HackTheBox - Keeper writeup

Published on by logoseq

HackTheBox keeper machine cover image. Made with ❤️ by M3riart3



In this walkthrough, we will explore the Keeper Hack The Box machine. This tutorial will guide us on discovering default credentials for a particular software or service, in this case, Best Practical Request Tracker 4.4.4 and then using CVE-2023-32784 to get the masterkey. We'll also learn how to exploit these credentials to gain shell access. Furthermore, we'll delve into the usage of PuTTY on Windows to establish a connection to the machine as the root user through certificate authentication.


Following my routine, I performed an nmap scan while listening music on spotify (I was listening that song) and observed the following open ports: 22, 80
22/tcp open ssh OpenSSH 8.9p1 Ubuntu 3ubuntu0.3
80/tcp open http nginx 1.18.0

During this scan, I discovered the presence of an HTTP server at the address On the main and only page (gobuster didn't find anything) there was a link to a subdomain named tickets.keeper.htb/rt. To simplify access, I added the entry keeper.htb tickets.keeper.htb to my /etc/hosts file. Subsequently, I navigated to this subdomain and found it hosting the Best Practical Request Tracker version 4.4.4.
I didn't have any information about users so I seached for default credentials on google and found that version 4.4.4 use the combination [REDACTED], I tried it and it worked! image of request tracker webpage where we can see that we logged in as root and that there are two users present


I logged in as root and browse the pages, under Users page I found that there are present 2 users: root and lnorgaard, I opened his settings and there was his initial password which was [REDACTED]. a photo of rt panel where we can see the password of lnorgaard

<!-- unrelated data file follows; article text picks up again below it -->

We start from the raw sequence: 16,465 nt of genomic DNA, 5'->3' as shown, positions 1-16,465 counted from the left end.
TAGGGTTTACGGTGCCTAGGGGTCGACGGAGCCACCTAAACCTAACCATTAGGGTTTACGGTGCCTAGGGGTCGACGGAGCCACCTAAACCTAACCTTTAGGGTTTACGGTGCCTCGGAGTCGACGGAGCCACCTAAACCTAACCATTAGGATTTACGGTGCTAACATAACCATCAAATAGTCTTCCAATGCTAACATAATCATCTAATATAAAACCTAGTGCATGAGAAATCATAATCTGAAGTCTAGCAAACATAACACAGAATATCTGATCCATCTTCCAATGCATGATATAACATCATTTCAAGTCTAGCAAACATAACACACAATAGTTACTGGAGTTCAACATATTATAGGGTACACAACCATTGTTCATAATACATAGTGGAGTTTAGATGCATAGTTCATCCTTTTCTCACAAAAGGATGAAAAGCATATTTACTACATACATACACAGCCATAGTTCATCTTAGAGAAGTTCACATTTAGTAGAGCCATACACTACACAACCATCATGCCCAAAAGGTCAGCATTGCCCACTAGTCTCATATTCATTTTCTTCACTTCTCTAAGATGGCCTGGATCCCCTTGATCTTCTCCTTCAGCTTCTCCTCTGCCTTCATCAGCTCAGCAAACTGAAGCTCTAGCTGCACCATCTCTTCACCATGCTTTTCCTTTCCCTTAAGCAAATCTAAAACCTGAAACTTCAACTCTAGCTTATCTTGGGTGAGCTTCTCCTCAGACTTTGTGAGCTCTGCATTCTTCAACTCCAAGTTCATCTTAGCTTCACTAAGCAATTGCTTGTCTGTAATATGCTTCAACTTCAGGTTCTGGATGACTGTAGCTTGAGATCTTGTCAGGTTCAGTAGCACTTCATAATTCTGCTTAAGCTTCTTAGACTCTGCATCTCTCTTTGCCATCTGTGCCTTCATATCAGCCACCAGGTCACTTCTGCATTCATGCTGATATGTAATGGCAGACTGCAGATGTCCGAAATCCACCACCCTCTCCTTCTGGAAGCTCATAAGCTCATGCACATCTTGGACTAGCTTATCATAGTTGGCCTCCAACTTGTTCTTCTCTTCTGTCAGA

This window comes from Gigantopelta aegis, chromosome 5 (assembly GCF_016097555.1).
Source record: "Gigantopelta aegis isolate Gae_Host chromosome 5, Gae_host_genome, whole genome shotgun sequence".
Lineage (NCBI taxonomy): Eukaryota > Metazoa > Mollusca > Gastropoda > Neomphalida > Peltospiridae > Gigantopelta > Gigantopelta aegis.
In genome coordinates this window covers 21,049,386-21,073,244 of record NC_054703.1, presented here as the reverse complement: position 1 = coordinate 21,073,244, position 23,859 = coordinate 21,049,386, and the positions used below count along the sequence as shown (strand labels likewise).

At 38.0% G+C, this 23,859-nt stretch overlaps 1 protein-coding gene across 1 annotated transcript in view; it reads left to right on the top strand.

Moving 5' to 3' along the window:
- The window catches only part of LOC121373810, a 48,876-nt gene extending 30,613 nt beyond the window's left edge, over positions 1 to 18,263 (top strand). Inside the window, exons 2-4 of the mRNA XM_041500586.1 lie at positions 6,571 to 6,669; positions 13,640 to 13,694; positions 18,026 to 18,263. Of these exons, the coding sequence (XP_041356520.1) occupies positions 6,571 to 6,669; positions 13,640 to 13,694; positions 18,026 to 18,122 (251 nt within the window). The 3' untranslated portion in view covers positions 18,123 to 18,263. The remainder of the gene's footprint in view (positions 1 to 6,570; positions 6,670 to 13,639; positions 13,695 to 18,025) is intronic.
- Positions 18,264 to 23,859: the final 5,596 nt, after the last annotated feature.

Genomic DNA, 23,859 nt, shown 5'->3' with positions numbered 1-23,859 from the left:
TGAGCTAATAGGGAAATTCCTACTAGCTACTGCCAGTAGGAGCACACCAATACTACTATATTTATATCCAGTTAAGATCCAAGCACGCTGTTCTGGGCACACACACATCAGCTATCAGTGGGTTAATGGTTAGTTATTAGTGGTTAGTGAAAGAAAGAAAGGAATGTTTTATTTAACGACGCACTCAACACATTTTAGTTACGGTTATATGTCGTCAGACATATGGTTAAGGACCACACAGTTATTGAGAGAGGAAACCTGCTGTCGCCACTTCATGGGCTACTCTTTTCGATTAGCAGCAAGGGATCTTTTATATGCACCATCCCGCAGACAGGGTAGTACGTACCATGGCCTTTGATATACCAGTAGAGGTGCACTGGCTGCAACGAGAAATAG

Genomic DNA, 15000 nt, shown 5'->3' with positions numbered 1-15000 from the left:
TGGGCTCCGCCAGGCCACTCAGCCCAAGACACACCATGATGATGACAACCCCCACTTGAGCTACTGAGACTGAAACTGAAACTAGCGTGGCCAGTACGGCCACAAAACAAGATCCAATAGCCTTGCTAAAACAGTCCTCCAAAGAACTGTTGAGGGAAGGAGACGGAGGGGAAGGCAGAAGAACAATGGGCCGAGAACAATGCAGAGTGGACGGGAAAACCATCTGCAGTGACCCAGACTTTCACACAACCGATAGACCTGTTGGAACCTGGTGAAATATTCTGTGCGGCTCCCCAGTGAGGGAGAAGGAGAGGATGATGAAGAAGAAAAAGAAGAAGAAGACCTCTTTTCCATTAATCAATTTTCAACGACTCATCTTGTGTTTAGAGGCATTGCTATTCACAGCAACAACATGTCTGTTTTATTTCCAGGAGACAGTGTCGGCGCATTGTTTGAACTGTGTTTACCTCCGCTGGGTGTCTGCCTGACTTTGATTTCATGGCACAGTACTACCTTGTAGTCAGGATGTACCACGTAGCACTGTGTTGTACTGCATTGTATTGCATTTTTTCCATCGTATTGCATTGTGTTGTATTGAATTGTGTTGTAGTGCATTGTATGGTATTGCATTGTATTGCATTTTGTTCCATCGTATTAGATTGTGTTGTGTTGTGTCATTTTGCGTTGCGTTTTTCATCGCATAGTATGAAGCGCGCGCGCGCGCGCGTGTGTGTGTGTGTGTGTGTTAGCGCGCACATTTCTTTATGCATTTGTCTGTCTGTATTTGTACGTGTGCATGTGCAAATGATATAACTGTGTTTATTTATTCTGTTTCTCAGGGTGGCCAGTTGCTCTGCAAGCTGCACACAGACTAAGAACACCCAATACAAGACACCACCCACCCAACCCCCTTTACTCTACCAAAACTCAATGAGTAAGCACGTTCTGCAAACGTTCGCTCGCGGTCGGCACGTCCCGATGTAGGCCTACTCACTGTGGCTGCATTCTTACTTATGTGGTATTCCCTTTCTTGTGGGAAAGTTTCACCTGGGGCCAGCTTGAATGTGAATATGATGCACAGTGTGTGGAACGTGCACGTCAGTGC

I tried ssh lnorgaard@keeper.htb with the password found earlier and it worked, I had shell access to keeper and I was able to read the user's flag. ssh log in as lnorgaard at keeper.htb and flag poc


System Enumeration:

That part was pretty easy. I found a zip file inside user's directory named RT3000.zip. I set up a python3 http server and downloaded the file with wget.

            #on the target machine I ran
            python3 -m http.server 8888
            # while on my machine
            wget http://keeper.htb:8888/RT3000.zip
            unzip RT3000.zip
Inside that archive I found two files:
            -rwxr-x--- 1 lnorgaard lnorgaard 253395188 May 24 12:51 KeePassDumpFull.dmp
            -rwxr-x--- 1 lnorgaard lnorgaard      3630 May 24 12:51 passcodes.kdbx
After some research I found a possible tool to dump the password from /home/lnorgaard/KeePassDumpFull.dmp named keepass-dump-masterkey, that tool found a possible password.
keepass-dump-masterkey tool found a possible password but was missing the first character and there were 3 starnge characters

There was missing the first character as the tool said and there were three starnge characters in the password. I started to search on google and after some time I remembered about google dorking, I tried to copy the characters that were present on all the lines and change the strange character with *. I searched for: *dgr*d med fl*de and found the password, keep in mind that there are three non-latin characters.

System Exploitation:

I switched on windows and downloaded the KeePass 2.54 portable opened the software then opened passcodes.kdbx and used the password found earlier rødgrød med fløde and it worked! Under root's notes there was a PuTTY rsa-key, which allowed me to connect to the machine as root through PuTTY with certificate authentication. To do so I right cliecked on the root note and selected "Copy note" then created a file name certificate.ppk and pasted the note I copied earlier, then I right cliecked on the file and selected "Open with PuTTY" then wrote root@ and it worked, I had shell access on the machine.

Writeup learnings:

This machine [keeper.htb] was an easy one, despite this, I reviewed my knowledge about google dorking and windows PuTTY and learnined a new software request-tracker v4.4.4.